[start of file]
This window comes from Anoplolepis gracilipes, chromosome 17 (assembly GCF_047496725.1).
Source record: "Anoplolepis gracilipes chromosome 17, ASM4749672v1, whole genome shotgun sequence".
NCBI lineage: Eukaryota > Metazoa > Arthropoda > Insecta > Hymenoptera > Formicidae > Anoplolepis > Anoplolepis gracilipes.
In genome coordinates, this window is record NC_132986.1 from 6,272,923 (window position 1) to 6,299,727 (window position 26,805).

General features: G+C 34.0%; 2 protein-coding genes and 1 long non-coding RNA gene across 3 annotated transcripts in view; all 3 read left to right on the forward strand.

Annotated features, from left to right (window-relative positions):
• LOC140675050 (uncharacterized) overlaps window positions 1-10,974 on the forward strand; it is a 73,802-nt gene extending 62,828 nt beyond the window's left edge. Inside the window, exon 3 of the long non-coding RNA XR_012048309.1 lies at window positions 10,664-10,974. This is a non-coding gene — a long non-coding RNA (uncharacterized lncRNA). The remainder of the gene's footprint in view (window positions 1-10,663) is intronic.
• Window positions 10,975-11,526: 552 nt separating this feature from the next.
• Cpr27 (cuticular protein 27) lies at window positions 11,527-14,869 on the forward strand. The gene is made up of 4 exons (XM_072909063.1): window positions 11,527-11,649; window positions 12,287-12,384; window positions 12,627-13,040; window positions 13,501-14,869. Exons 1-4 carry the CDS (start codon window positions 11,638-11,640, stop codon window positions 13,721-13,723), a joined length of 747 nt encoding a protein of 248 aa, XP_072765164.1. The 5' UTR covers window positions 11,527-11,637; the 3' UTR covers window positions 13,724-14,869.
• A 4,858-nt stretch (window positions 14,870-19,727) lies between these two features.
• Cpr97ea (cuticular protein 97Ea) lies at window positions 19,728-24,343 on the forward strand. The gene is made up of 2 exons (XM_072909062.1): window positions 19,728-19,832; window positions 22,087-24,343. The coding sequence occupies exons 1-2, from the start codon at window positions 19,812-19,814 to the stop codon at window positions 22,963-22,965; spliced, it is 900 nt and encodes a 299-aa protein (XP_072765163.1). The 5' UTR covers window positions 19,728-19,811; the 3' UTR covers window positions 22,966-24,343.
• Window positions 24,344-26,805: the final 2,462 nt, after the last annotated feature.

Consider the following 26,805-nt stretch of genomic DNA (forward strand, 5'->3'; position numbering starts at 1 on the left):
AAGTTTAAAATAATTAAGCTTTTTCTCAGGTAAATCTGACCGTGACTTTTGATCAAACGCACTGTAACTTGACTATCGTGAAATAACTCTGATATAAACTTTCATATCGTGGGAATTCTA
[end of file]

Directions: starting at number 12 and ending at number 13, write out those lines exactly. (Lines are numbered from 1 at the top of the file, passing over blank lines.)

• Window positions 24,344-26,805: the final 2,462 nt, after the last annotated feature.

Consider the following 26,805-nt stretch of genomic DNA (forward strand, 5'->3'; position numbering starts at 1 on the left):